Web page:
The material used in manufacturing determines how the product performs under various conditions. For the satisfaction of the end user, it is important that the material is suitable for the intended use of the product. If we consider the product in this article specifically as a Turkish towel, when it is to be used for various purposes such as beach towels, bath towels, wellness towels, baby blankets, seat covers, tablecloths and scarves, it is preferably made of natural fibers such as cotton, bamboo, viscose and linen. It can also be made from a mixture of these fibers. The preferred and traditional material for making Turkish towels is cotton.
However, in order to reuse the cotton waste in the industry, the cotton waste is shredded and regenerated cotton threads are made by adding a certain amount of polyester. There are also factories that produce Turkish towels from this recycled yarn.
There is nothing wrong with a brand making peshtemals (Turkish towels) from regenerated cotton yarn. If the customer wants to buy peshtemals (loincloths) made of regenerated yarn, he can buy products made in this way. It is also accepted as ethical to sell by specifying the polyester and cotton ratio on the label is also accepted as ethical. For example, if it is just a product to be placed in the sand at the beach, beach towels can be made from regenerated yarn. Or if a beach bag is to be made from peshtemal, its peshtemal can be made from regenerated yarn. Because the beach bag is not expected to absorb water.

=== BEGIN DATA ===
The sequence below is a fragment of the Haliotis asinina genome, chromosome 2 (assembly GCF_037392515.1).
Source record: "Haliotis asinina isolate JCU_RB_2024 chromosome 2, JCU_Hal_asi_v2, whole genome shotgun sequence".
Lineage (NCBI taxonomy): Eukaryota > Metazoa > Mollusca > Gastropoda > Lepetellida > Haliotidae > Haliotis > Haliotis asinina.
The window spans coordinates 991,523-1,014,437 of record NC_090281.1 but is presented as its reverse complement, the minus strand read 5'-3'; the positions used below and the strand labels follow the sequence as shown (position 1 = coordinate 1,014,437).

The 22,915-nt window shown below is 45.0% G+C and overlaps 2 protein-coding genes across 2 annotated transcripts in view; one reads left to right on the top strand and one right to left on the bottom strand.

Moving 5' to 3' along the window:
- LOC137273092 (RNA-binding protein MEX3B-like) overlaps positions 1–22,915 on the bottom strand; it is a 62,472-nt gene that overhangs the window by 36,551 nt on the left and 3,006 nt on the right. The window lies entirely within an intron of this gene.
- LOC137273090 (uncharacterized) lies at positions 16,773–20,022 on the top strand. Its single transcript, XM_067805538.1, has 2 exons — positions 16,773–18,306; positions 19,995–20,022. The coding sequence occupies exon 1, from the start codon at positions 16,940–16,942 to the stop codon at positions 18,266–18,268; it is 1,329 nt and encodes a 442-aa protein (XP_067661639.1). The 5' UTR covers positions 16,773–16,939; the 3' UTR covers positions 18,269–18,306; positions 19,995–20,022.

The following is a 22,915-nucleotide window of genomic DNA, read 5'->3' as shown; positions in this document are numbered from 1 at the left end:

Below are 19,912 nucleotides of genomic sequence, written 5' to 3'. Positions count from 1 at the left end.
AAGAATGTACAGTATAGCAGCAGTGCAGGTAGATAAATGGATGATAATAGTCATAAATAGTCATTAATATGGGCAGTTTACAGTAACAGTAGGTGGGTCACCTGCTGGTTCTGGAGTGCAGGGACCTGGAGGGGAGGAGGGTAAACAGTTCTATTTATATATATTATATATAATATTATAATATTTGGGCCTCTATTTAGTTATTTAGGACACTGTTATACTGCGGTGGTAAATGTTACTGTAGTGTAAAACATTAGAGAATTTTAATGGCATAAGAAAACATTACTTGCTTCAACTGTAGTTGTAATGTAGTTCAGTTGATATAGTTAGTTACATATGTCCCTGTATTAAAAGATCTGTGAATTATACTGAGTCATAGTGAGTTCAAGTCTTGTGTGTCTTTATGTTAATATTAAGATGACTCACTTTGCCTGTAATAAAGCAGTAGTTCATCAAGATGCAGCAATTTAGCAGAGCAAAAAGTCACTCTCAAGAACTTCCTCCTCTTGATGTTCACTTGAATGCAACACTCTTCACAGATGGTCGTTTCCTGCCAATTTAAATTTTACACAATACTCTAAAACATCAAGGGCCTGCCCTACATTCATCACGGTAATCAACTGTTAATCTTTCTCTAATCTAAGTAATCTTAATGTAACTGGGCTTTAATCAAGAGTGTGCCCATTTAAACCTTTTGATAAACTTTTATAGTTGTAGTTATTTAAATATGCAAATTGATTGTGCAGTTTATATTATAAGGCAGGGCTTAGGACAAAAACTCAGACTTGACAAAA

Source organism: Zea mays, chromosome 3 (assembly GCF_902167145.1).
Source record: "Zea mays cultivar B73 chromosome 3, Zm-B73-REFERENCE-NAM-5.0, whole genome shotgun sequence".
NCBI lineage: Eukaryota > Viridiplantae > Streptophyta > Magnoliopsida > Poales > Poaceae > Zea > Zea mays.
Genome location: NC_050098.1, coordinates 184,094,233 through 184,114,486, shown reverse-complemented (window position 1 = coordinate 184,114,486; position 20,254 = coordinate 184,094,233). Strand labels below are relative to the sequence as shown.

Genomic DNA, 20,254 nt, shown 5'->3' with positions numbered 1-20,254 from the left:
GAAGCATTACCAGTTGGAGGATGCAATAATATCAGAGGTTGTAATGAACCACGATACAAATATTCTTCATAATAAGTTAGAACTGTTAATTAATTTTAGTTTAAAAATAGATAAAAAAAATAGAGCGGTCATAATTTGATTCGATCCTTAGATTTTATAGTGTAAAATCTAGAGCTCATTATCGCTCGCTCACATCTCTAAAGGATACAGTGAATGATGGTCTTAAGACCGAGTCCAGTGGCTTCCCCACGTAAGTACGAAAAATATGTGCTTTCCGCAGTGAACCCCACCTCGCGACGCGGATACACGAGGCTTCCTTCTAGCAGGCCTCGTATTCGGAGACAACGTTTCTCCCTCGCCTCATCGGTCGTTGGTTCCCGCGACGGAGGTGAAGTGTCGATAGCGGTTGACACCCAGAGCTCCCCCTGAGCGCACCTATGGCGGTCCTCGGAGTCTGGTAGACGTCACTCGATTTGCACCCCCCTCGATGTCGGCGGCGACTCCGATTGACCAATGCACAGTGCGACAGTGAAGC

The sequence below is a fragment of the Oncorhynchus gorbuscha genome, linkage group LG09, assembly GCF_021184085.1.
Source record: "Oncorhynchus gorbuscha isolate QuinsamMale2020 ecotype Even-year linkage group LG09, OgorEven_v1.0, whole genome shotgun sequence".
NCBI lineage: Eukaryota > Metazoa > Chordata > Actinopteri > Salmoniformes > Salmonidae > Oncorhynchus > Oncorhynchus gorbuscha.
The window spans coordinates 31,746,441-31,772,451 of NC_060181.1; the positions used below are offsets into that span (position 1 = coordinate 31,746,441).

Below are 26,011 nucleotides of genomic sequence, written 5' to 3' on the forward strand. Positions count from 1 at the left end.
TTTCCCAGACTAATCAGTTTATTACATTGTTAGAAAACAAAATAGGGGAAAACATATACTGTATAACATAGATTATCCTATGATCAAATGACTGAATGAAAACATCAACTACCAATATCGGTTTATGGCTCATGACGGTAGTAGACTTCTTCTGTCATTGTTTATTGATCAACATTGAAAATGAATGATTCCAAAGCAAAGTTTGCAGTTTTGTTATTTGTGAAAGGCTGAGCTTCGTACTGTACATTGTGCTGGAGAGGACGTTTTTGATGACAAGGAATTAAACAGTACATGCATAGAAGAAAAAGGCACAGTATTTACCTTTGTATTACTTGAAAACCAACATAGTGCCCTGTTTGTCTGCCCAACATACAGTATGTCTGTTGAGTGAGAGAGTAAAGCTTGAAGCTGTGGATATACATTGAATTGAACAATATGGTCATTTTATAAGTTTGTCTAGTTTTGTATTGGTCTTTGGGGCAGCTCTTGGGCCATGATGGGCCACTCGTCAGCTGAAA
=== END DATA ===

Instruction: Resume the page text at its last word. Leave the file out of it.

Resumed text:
However, in practice, peshtemals made from regenerated cotton yarn may be sold to the customer as consisting of 100% cotton. This situation brings with it many unethical concerns. The brand is paying more than its worth for a product that should be sold much cheaper. Without knowing that it contains polyester additives, it sells it to the end consumer. The end consumer may not be satisfied with the product they bought when they compare it to other cotton products. Even if the end consumer does not realize it, it means that an unethical trade has been made.
How do I know if the Turkish Towel I bought has polyester?
In order to learn exactly from which materials a textile product is produced, analyzes to be carried out in an accredited laboratory are needed.
However, there is another easy way to find out if the product contains plastic (polyester): Pull some threads from the weft and cut a few warp threads from its fringe and burn these threads. If these threads turn into gray ash when burned, then there is no polyester in it. However, if the yarn leaves a lumpy black residue like black beads when burned, it means that polyester is present in the yarn.